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FAQs about making a Missouri Medical Power of Attorney
A Missouri Medical Power of Attorney is a legal document that gives a trusted individual permission to make health-related decisions on your behalf, such as accepting or refusing a specific medical treatment, when you cannot do so.
The individual giving permission is known as the "principal," and the people or organizations receiving powers are known as the "agents." Suited for residents of Missouri, this Power of Attorney for health care is made for use in St. Louis County, Clay County, Jefferson County, and in every other part of the state. All Missouri Healthcare PoA forms from Rocket Lawyer can be edited for your specific scenario. With this official legal document on hand, your representative(s) can offer proof to healthcare institutions and other parties that they can make choices for you when you are not able.
It's quick and easy to give or receive the support you need using a free Missouri Medical Power of Attorney template from Rocket Lawyer:
This method, in many cases, would be much less time-consuming than finding and hiring a traditional law firm. If necessary, you may start a Medical PoA on behalf of a relative, and then help them sign it once you've drafted it. Please remember that for this document to be legally valid, the principal must be an adult who is mentally competent when they sign. If the principal has already been declared incompetent, a conservatorship generally will be necessary. When dealing with such a scenario, it is best to speak with a lawyer.
Every person over 18 should have a Medical Power of Attorney. Though it can be challenging to think about, there might come a time when you cannot make healthcare decisions on your own. Here are a few common situations where you may find a PoA to be helpful:
Regardless of whether your Missouri Medical Power of Attorney has been drafted as part of a long-term plan or created in response to an emergency, notarization and witnesses are highly encouraged for protecting your agent if anyone disputes their privileges and authority.
At times, in discussing the topics of elder care and estate planning with medical or legal professionals, you might hear "healthcare power of attorney", "medical power of attorney" and "healthcare proxy" being used together or interchangeably. In actuality, they're one and the same. That said, it is possible to get power of attorney over affairs that are not related to medical care, in which case, "proxy" generally is not the term of choice.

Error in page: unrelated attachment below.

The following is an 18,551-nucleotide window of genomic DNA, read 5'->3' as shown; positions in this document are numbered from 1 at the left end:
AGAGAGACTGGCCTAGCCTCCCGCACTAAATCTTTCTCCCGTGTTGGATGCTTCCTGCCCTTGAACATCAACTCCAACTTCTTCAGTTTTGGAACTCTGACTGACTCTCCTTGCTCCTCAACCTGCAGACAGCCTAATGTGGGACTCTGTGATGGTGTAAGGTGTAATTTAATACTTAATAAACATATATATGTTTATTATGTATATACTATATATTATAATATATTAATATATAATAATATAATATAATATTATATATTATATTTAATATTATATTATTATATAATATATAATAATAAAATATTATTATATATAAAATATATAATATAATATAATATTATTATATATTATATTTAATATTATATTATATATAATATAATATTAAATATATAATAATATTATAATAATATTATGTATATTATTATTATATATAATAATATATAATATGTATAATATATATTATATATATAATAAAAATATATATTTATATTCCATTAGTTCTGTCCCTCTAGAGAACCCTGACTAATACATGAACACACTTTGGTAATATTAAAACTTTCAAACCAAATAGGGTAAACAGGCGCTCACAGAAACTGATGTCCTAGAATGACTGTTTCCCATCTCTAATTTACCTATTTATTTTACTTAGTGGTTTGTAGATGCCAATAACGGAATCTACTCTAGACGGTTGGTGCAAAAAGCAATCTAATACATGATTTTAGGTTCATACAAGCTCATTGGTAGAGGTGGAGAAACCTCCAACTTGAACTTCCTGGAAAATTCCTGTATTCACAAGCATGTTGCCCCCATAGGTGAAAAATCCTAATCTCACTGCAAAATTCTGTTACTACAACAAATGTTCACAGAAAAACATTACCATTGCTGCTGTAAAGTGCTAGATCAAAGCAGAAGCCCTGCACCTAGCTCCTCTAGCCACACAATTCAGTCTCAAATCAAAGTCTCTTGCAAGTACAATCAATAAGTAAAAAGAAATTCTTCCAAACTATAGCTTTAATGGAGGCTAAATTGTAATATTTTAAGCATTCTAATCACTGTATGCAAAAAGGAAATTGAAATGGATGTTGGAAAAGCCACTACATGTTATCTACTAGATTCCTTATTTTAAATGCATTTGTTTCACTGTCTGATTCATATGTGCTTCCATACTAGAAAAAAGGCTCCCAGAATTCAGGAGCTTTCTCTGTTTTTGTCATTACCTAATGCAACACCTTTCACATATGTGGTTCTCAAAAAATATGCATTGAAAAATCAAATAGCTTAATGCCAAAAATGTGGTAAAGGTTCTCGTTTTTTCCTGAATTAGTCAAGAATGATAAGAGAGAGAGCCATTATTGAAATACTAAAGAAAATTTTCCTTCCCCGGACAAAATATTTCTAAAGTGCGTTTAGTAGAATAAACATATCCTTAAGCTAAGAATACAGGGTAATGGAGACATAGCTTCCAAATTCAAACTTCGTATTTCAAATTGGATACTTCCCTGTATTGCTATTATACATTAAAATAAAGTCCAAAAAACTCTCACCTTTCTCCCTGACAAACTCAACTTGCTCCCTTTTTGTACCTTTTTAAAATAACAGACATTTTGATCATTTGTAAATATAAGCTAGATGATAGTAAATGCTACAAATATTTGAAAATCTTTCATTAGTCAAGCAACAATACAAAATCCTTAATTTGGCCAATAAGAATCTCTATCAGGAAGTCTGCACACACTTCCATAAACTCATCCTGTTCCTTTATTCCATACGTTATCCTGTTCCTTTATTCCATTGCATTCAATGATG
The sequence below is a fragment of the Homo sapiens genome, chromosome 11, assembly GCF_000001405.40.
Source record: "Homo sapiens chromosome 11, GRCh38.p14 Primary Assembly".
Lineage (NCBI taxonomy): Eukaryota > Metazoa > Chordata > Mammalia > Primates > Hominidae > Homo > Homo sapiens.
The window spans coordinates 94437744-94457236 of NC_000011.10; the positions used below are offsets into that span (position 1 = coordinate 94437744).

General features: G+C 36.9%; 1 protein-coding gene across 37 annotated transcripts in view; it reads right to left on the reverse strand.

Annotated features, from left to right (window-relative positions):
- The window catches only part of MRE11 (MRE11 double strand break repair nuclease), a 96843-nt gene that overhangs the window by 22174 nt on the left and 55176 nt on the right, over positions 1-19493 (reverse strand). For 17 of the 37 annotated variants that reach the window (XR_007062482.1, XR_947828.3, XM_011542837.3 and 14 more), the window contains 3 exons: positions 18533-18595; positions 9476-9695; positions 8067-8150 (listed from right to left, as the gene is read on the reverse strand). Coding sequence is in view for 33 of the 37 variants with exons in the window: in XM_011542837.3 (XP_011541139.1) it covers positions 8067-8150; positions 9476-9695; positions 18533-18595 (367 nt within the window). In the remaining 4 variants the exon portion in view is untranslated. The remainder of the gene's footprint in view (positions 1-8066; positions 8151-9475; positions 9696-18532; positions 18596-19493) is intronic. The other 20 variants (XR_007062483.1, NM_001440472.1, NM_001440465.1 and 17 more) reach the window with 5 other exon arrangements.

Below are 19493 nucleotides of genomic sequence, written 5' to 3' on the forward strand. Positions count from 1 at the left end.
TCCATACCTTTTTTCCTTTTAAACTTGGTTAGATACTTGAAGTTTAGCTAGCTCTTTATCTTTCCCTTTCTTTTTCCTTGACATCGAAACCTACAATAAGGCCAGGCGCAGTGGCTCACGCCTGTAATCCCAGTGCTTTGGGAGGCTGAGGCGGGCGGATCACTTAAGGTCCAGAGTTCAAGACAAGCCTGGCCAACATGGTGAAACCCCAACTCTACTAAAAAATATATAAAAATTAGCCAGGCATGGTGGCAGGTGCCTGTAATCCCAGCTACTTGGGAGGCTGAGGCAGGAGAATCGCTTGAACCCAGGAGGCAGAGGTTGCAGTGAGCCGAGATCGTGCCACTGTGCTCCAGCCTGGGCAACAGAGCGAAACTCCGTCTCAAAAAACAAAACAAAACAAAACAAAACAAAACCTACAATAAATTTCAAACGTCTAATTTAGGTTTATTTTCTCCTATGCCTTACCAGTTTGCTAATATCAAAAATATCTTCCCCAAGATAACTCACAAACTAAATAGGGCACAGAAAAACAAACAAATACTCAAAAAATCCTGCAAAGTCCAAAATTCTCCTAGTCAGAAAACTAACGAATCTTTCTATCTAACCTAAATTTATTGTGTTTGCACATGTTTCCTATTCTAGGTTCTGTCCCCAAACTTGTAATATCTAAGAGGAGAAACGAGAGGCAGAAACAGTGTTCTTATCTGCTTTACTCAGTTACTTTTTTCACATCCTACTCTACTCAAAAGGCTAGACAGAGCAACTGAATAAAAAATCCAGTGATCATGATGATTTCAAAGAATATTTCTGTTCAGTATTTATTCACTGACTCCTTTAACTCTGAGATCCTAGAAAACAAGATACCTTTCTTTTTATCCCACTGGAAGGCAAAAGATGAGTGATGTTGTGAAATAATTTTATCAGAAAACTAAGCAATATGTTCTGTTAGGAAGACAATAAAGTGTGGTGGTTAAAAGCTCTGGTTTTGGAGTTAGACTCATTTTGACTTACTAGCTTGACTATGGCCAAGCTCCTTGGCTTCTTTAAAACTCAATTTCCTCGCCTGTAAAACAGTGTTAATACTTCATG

Missouri Medical PoA forms are usually simple to make, but you or your agent(s) might still have legal questions. Depending on whom you ask, some lawyers will not even agree to review documents that they did not work on. A more favorable approach would be via attorney services at Rocket Lawyer. As a Premium member, you can ask for guidance from an experienced lawyer or get answers to other legal questions related to your Medical Power of Attorney. As always, Rocket Lawyer is here for you.
The fees associated with working with a law firm to generate a Medical Power of Attorney could be anywhere between $200 and $500. When you use Rocket Lawyer, you aren't just filling out a Power of Attorney template. In case you ever need assistance from a lawyer, your membership provides up to 40% in savings when you hire an attorney.
When you have made your Medical Power of Attorney using Rocket Lawyer, you can open it on any device, anytime. You also can interact with the PoA in all of the following ways: editing it, saving it as a Word or PDF document, printing it out, or signing it. Attached alongside each Power of Attorney form, there's a checklist of tips on what is next to finalize the document. Your agent(s) and care providers should receive copies of the fully executed document.
The specific rules and restrictions governing PoA forms are different by state; however, in Missouri, your document will usually require notarization. If you plan to give an agent authority over your burial or cremation, two witnesses will also need to sign. Finally, as a general principle, your witness(es) should be over 18 years old, and none of them should also be named as your agent.
See Missouri Medical/Healthcare Power of Attorney law: § 404.805